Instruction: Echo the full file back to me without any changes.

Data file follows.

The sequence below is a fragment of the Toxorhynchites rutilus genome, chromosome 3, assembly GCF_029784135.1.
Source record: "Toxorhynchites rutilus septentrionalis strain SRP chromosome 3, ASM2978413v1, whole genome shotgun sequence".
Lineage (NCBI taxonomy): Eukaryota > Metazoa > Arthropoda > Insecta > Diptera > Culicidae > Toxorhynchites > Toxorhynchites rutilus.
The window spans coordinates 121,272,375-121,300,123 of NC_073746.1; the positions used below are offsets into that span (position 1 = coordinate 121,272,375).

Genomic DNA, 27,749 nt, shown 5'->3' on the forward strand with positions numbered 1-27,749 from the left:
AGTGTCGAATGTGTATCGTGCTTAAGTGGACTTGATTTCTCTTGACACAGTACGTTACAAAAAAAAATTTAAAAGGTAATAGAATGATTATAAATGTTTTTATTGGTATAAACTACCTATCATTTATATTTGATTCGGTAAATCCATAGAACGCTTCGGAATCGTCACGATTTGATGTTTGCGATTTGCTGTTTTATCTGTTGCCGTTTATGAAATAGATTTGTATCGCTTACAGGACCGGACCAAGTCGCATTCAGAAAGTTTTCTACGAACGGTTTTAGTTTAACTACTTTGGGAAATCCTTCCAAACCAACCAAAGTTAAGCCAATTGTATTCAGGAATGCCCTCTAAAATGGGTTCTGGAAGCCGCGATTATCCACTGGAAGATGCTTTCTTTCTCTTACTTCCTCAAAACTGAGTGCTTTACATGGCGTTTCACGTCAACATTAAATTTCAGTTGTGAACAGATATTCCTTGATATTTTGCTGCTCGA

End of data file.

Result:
The sequence below is a fragment of the Toxorhynchites rutilus genome, chromosome 3, assembly GCF_029784135.1.
Source record: "Toxorhynchites rutilus septentrionalis strain SRP chromosome 3, ASM2978413v1, whole genome shotgun sequence".
Lineage (NCBI taxonomy): Eukaryota > Metazoa > Arthropoda > Insecta > Diptera > Culicidae > Toxorhynchites > Toxorhynchites rutilus.
The window spans coordinates 121,272,375-121,300,123 of NC_073746.1; the positions used below are offsets into that span (position 1 = coordinate 121,272,375).

Genomic DNA, 27,749 nt, shown 5'->3' on the forward strand with positions numbered 1-27,749 from the left:
AGTGTCGAATGTGTATCGTGCTTAAGTGGACTTGATTTCTCTTGACACAGTACGTTACAAAAAAAAATTTAAAAGGTAATAGAATGATTATAAATGTTTTTATTGGTATAAACTACCTATCATTTATATTTGATTCGGTAAATCCATAGAACGCTTCGGAATCGTCACGATTTGATGTTTGCGATTTGCTGTTTTATCTGTTGCCGTTTATGAAATAGATTTGTATCGCTTACAGGACCGGACCAAGTCGCATTCAGAAAGTTTTCTACGAACGGTTTTAGTTTAACTACTTTGGGAAATCCTTCCAAACCAACCAAAGTTAAGCCAATTGTATTCAGGAATGCCCTCTAAAATGGGTTCTGGAAGCCGCGATTATCCACTGGAAGATGCTTTCTTTCTCTTACTTCCTCAAAACTGAGTGCTTTACATGGCGTTTCACGTCAACATTAAATTTCAGTTGTGAACAGATATTCCTTGATATTTTGCTGCTCGA